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( O.J. Simpson, right, talks with his attorney, Patricia Palm in Clark County District Court, Monday, May 13, 2013 in Las Vegas. Simpson, who is currently serving a nine-to-33-year sentence in state prison as a result of his October 2008 conviction on armed robbery and kidnapping charges, is seeking a new trial, claiming that trial lawyer Yale Galanter had conflicted interests and shouldn't have handled Simpson's armed case. (AP Photo/Julie Jacobson, Pool) )
OJ returns to Las Vegas court in bid for new trial
Courtroom » Simpson due to testify Wednesday about former defense lawyer.
First Published May 13 2013 11:53 am • Last Updated May 17 2013 05:00 pm

Las Vegas • The shackles and blue prison garb seemed to weigh down O.J. Simpson as he returned to a Las Vegas courtroom on Monday to ask for a new trial in the armed robbery-kidnapping case that sent him to prison in 2008.

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Looking grayer and heavier, the 65-year-old former football star and TV pitchman was flanked by guards as he nodded and raised his eyebrows to acknowledge people he recognized in the audience.

A marshal had warned onlookers not to try to communicate with Simpson, and no words were exchanged.

Still, a close friend saw a flash of the old, magnetic Simpson personality.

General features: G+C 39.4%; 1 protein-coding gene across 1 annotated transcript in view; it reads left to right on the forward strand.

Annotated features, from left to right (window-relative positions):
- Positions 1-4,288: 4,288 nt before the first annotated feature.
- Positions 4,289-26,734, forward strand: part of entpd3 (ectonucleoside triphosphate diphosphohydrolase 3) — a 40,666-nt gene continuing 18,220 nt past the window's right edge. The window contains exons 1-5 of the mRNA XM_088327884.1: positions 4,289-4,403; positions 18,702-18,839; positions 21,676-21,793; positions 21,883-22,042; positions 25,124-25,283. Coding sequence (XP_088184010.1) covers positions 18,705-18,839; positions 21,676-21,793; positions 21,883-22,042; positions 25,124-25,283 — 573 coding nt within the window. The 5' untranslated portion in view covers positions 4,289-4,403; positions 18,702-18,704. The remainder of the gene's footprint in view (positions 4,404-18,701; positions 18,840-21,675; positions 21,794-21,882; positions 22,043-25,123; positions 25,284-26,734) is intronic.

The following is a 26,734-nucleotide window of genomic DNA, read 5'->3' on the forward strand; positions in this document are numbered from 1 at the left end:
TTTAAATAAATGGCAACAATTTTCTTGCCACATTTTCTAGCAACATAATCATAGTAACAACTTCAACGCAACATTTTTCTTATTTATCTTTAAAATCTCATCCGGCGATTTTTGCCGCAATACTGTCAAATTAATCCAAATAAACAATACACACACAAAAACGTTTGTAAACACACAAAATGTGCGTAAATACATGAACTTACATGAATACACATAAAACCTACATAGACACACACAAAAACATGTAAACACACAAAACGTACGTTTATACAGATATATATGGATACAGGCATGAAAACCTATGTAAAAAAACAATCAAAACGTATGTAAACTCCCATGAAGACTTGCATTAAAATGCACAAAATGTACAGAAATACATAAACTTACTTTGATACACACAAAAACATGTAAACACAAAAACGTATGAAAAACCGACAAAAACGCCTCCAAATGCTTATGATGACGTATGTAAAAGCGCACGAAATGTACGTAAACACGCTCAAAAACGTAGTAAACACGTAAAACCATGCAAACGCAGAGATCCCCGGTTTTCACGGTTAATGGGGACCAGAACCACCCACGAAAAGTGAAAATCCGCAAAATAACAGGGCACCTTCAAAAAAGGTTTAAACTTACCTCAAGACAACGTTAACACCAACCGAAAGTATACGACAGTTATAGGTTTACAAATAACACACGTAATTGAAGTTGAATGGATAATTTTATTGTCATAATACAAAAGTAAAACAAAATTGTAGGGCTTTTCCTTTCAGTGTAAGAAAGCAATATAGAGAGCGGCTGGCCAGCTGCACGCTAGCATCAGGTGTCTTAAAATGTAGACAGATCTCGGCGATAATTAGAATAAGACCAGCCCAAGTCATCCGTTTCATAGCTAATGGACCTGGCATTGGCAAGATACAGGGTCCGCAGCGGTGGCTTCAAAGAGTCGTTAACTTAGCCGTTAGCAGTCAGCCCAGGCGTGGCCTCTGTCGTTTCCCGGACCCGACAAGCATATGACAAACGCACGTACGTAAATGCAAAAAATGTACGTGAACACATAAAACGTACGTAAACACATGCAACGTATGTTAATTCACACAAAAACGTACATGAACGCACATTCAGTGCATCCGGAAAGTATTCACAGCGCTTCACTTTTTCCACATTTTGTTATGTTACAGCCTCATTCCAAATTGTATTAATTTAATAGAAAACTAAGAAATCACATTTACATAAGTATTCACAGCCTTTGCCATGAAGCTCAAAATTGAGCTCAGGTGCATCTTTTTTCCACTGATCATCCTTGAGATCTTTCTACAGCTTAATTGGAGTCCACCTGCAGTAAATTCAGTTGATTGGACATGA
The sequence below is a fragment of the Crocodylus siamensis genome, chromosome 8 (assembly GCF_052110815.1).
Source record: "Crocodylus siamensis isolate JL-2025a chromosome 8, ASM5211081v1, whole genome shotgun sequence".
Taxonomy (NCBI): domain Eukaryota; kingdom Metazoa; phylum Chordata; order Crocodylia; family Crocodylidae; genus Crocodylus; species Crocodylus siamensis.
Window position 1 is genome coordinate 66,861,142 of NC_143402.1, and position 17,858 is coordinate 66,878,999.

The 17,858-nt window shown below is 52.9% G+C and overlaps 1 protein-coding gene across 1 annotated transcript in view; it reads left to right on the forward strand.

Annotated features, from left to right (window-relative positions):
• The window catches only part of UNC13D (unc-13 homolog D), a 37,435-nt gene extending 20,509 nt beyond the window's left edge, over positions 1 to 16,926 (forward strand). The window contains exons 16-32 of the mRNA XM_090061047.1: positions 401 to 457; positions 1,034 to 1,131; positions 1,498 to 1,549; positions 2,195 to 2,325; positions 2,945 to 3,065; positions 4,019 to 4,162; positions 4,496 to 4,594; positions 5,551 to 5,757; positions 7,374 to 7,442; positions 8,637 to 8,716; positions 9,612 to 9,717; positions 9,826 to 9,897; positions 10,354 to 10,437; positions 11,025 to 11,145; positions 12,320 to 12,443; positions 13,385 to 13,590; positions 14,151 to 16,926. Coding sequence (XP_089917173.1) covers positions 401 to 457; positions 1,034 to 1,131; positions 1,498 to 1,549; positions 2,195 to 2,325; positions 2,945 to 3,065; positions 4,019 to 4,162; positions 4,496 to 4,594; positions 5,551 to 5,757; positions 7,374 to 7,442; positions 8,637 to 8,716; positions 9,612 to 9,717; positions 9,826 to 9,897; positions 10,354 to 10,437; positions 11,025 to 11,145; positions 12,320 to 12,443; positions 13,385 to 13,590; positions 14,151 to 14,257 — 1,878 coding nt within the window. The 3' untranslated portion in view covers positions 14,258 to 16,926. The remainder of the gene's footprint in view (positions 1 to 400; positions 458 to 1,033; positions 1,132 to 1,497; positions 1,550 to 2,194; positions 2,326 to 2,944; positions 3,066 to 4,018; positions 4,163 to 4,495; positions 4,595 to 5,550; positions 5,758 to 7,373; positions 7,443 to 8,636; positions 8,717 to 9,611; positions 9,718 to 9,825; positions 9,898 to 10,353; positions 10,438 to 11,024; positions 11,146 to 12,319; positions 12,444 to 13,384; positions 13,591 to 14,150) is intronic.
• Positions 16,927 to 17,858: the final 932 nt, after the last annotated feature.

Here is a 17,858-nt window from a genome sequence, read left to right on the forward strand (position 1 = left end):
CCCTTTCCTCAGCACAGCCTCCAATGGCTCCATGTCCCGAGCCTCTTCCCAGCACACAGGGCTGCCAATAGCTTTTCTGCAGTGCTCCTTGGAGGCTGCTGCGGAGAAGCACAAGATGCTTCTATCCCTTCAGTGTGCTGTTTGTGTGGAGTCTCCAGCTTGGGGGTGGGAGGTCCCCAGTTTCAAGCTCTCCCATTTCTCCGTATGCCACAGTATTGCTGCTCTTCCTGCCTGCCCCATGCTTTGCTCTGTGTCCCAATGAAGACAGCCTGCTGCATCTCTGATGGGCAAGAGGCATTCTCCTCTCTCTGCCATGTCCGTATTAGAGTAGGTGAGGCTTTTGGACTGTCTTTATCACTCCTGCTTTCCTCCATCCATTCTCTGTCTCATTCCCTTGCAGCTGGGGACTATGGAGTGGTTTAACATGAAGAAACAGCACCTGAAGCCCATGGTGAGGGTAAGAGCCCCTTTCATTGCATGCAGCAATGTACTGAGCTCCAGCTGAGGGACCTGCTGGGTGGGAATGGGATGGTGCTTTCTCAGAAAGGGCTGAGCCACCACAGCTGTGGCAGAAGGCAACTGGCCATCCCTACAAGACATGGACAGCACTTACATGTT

"Not much muscle tone," observed Sherman White, a former NFL defensive lineman, teammate and friend of Simpson since they both played for the Buffalo Bills. "But you saw a little of the O.J. pizazz when he came in."


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Simpson later conferred with his lawyers and listened intently to testimony from his daughter Arnelle Simpson and other witnesses.

Simpson, now more than four years into a minimum nine-year prison term, will be in court all week to claim that he had poor legal representation in the trial involving the gunpoint robbery of two sports memorabilia dealers in 2007 in a Las Vegas hotel room.

Simpson’s drab appearance contrasted with the fancy clothing he wore during his acquittal in his historic, high-profile 1995 murder trial in Los Angeles. The suit he wore then is now part of the Newseum collection in Washington, D.C.

The courtroom on Monday was partly empty, and an overflow room with closed-circuit hookups wasn’t needed.

Simpson hopes a new set of lawyers can persuade a judge that lawyer Yale Galanter, who represented him in the robbery case, had conflicted interests.

In a sworn statement outlining what he intends to say on the stand, Simpson said Galanter knew ahead of time about his plan to retrieve what he thought were personal mementoes from the memorabilia dealers in a casino hotel room.

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